Wednesday, January 7, 2009

Long Term Treasury Bonds: Update

I have been bearish on long term Treasury bonds long before it was fashionable, and this past week, Barron's has a cover story on Treasuries entitled, "Get Out Now!" It is their belief that "the bubble in Treasuries looks ready to pop, sending prices on government debt sharply lower."

More on the Barron's "call" below, but for now let's review the technical picture. See figure 1, a monthly chart of the 10 year Treasury bond. The "next big thing" indicator, which guages the probability of a secular trend change occurring within an asset, is in the bottom panel. As you can see, the "next big thing" indicator is in a position that would be consistent with past secular trend changes. These are indicated by the purple vertical bars, and with the exception of the signal in 2002, the indicator did a reasonably good job of identifying prolong periods of underperformance by Treasury bonds in what has become a 25 plus year bull market.

Figure 1. 10 Year Treasury Bond/ monthly

So the "next big thing" indicator only suggests that a market top is highly probable, and so the next thing to look for is some sort of price confirmation. Let's return to figure 1 and now focus on the gray ovals over the price bars. The gray ovals highlight negative divergences (pink bars) between price and an oscillator used to measure price momentum. More specifically, the pattern I am looking for is a cluster of negative divergences, and this is a pattern not only seen at important tops in bonds but multiple asset classes over various periods. There is already one negative divergence bar from 4 months ago (pink price bar with red arrows underneath), and there is a high probality that there will be another negative divergence bar in the next several months. In all likelihood, this would represent the "top" in bonds.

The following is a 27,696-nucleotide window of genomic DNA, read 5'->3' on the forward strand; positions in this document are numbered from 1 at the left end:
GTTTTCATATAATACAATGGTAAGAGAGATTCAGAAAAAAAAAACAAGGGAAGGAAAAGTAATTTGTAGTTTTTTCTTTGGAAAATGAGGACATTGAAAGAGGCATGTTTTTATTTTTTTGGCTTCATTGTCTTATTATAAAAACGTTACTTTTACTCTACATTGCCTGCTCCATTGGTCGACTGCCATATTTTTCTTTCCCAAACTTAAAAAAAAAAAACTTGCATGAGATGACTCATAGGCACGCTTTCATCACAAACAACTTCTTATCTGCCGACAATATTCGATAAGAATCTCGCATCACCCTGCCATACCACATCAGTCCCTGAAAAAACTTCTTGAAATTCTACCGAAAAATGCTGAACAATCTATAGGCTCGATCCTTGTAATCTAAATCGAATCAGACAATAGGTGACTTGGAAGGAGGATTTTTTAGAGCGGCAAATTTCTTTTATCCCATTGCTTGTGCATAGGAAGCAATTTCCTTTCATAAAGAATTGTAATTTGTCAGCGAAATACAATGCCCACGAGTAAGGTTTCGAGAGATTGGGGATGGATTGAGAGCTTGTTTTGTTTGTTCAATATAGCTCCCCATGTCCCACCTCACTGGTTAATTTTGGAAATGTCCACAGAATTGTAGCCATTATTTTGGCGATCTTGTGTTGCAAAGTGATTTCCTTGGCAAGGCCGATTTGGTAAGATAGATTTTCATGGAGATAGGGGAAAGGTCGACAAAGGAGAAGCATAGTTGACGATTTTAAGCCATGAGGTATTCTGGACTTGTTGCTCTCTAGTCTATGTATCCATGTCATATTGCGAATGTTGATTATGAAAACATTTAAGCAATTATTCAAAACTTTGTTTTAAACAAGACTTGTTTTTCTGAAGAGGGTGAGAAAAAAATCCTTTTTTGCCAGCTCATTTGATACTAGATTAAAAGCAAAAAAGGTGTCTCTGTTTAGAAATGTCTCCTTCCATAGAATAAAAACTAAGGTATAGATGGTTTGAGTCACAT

So it is highly likely, from this perspective, that Treasury bonds will be an underperforming asset class over the next 12 months. But more importantly, will this market top lead to an investing opportunity (i.e., by shorting Treasury bonds)? In other words, will the market top lead to a secular trend change in Treasury bonds?

That is more difficult tell. And one of the reasons, I state this is the fact that everyone is looking for it. It is right there on Barron's cover. Everyone now knows that Treasury bonds are a bad investment and this is rarely a recipe that leads to a secular trend change. Think back to the major trend changes of the past year. Crude oil topped out amid "calls" of $200 oil. The US Dollar Index bottomed amid "calls" for the crashing dollar. Markets rarely reverse when everyone expects them too.

So let's summarize. Long term Treasury bonds are in the topping process and do not represent a good investment. At this point in time, one could speculate in anticipation of a trend reversal in long Treasury bonds by selling strength in Treasury bonds. There are two investing vehicles that bet against Treasury bonds (i.e., higher yields), and these are the Ultrashort Lehman 20+ Year Treasury Proshares (symbol: TBT) and the Ultrashort Lehman 7-10 Year Treasury Proshares (symbol: PST).

1 comment:

Guy M. Lerner said...

One thing I forgot to mention regarding a headwind when it comes to higher Treasury yields (i.e., lower bond prices) is government intervention. It is not in the best interest of the government to see higher yields; therefore, "they" will do whatever they can to prevent it from happening. Although bonds should put in a top, it doesn't necessarily mean that they will reverse and start trending lower.